The Rebels Want a Dictator.–The Richmond Dispatch has an editorial, in which it says: “From the moment the gift of universal suffrage was bestowed upon the American people, things took a downward turn, and the popular madness ended at last in such a tragedy as the world had hardly ever seen. We have yet to realize that men are not so infallible in wisdom and so immaculate in nature, as to be safely endowed with that great boon.”


Jamestown.–This first settlement of Virginia–one of the most celebrated spots in American history–is now an abandoned plantation, about half way  between City point and Fortress Monroe, on the north side of the river. Only two or three old brick chimneys and the ruins of a little old brick church mark the spot where the ancient village once stood. The brick constituting these were imported from England at a very early day, and are yet in a good state of preservation. Many of them have been taken away as relics, since the commencement of the war, and not a few of them even now enter into the construction of the comfortable winter quarters in the Armies of the Potomac and the James, and at General Headquarters at City Point.


Kearsarge Testimonial.–The sum of $25,000 has been raised in New York as a testimonial of the officers and crew of the Kearsarge, for sinking the Alabama, and the committee are now making the distribution. Commodore Winslow receives $10,000; the lieutenant commander $1200; the chief engineer and surgeon each $800; the paymaster $600; the other officers various sums from $750 to $45 each; seamen, landsmen, firemen, &c., $40 to $25 each. The number of officers and crew is one hundred and sixty-one.


Ex-Gov. Aiken, one of the largest slave-holders in the South, remained in Charleston after the evacuation by the rebel forces. He has taken no part in the Secession movement. He was  member of Congress when Banks was elected Speaker, and the latter’s competitor for the Chair, but acted honorably and nobly on the occasion, and promptly conducted his successful rival to his seat. A letter from Charleston in the Washington Republican says ex-Governor Aiken has reported the names of all his slaves, seven hundred and fifty in number, to the Commandant of the post, and given each family a farm on one of the most fertile and productive islands on the coast, placed them on it; and all are well started in life.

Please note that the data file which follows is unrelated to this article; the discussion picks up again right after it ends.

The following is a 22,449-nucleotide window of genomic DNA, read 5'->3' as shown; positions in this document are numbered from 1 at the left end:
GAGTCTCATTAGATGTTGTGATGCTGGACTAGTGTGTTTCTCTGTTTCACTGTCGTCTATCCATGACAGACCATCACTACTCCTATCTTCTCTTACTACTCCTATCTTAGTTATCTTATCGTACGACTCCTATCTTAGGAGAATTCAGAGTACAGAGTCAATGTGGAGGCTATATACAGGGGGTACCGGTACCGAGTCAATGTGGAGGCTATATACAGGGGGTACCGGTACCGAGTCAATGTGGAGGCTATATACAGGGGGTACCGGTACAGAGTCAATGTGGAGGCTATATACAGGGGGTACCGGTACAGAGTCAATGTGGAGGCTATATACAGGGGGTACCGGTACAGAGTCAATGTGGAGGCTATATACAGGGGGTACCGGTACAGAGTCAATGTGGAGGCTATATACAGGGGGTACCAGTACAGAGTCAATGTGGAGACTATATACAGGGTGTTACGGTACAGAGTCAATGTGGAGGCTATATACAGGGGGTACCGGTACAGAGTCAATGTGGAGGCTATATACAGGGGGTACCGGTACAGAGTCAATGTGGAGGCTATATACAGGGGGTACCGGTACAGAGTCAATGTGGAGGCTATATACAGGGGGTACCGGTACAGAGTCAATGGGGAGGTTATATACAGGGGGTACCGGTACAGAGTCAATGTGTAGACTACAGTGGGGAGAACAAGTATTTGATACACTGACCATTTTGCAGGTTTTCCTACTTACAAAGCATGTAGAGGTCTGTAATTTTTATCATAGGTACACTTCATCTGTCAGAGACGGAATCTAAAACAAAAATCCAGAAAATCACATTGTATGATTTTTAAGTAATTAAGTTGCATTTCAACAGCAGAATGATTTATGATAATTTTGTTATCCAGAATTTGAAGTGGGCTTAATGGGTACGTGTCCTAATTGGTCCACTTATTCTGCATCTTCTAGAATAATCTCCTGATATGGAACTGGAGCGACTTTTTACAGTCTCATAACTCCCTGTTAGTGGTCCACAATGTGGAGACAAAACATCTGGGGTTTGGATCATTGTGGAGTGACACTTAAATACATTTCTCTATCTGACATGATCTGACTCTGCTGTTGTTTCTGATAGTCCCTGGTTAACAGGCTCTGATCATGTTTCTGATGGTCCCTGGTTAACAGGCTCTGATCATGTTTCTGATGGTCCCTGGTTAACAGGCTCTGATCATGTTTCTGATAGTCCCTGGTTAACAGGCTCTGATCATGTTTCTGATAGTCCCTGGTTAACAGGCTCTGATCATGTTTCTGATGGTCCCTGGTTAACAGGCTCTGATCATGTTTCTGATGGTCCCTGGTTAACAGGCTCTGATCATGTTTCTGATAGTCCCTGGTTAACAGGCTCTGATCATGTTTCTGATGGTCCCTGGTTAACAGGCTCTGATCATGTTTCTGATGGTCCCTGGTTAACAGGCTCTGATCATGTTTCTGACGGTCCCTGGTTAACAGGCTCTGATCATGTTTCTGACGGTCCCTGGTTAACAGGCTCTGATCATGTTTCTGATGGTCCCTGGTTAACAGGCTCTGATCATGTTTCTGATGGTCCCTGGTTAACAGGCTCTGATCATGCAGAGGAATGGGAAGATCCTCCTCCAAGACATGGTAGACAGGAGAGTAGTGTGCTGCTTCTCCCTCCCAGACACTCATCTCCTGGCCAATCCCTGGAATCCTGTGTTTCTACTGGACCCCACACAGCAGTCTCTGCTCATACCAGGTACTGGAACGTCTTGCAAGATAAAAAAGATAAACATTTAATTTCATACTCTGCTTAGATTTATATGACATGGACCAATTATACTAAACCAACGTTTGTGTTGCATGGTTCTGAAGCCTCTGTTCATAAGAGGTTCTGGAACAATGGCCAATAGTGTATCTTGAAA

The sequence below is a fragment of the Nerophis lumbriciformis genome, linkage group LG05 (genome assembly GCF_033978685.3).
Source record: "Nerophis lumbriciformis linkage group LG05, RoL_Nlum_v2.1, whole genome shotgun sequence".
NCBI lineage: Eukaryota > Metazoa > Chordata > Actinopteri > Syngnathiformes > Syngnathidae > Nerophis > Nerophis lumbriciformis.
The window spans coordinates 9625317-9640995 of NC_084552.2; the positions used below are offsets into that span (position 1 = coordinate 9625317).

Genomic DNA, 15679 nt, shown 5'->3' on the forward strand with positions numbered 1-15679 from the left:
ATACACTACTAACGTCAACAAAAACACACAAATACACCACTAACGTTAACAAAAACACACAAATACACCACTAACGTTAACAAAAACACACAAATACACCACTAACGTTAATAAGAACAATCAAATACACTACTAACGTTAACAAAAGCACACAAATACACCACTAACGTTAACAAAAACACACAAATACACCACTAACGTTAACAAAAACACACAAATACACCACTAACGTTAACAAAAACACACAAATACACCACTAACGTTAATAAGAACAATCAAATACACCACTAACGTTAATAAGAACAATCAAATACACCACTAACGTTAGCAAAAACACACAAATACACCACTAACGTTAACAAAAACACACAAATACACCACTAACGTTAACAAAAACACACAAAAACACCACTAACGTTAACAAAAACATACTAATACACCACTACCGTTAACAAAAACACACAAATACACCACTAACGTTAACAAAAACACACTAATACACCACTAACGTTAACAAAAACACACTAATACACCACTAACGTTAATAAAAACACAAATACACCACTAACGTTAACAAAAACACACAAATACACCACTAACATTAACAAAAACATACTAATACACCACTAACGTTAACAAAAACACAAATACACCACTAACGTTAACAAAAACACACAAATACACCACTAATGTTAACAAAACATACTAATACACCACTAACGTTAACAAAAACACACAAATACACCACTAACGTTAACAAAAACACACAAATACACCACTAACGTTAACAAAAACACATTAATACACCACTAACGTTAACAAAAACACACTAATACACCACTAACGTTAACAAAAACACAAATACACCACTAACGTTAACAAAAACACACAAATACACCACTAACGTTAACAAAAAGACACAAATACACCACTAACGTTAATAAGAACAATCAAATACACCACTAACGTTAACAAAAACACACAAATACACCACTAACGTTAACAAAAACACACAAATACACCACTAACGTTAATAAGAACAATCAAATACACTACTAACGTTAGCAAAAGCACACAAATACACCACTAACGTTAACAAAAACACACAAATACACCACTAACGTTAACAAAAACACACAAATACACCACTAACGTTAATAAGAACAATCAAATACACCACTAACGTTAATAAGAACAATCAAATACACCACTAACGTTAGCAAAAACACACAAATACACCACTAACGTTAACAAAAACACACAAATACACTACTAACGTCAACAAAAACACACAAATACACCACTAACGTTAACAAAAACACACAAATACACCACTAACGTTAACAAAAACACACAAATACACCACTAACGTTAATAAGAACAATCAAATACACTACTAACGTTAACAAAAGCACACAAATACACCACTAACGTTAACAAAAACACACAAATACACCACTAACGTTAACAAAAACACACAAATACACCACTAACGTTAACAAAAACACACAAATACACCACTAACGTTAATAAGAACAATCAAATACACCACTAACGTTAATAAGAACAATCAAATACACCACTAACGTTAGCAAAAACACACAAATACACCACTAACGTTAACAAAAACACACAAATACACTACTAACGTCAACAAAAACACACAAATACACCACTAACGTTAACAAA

A letter passed through Washington the other day in the army mail from General Sherman to his wife. On the corner was endorsed, “Fayetteville, N. C. No postage stamps.” The letter was forwarded.

A gentleman of Hartford, who was some years ago engaged in quarrying on the upper Delaware river, remembered that while drilling a rock a disagreeable fluid flowed from the hole, and they had to plug it up. He is now of the opinion that he then “struck ile,” and he has gone out with a party to “pull out the plug.”

Immense damage has recently been done by freshets. In Central New York and in Pennsylvania, especially in the oil region, the inundations have been almost unprecedented, and millions of property have been destroyed. The loss in Syracuse County, N. Y., is estimated at $500,000. Railroad travel has been interrupted in many cases all through eh Middle States. The losses of many oil concerns in Pennsylvania are immense. Acres are flooded with oil barrels and lumber, and many towns  of lowlands are badly submerged. In cases, not a few houses are gone, and families are camping out.

Maj. Gen. Robert Anderson has been directed by the President to raise the stars and stripes on the battlements of Fort Sumter on the 13th of April, 1865, the fourth anniversary of the day he consented to evacuate the place.

Lieut. Com. Cushing, who has been on a short visit to his relatives in this city, left town on Monday. He is to have command of one of the vessels of the large naval fleet which the Government is now preparing for the purpose of cruising in European waters. Wherever he goes, he will ever be found both willing and able to uphold the honor and vindicate the nationality of the “Stars and Stripes.”

The Philadelphians are taking measures to furnish employment for rebel deserters, who say that if it were known in the rebel army that any man deserting from that army would be well treated, desertions would be much more numerous. It is hope to stimulate desertion in this way.

1 See “A Great Shame” in the Caledonian of 10 March 1865.

2 “last” here means “latest.”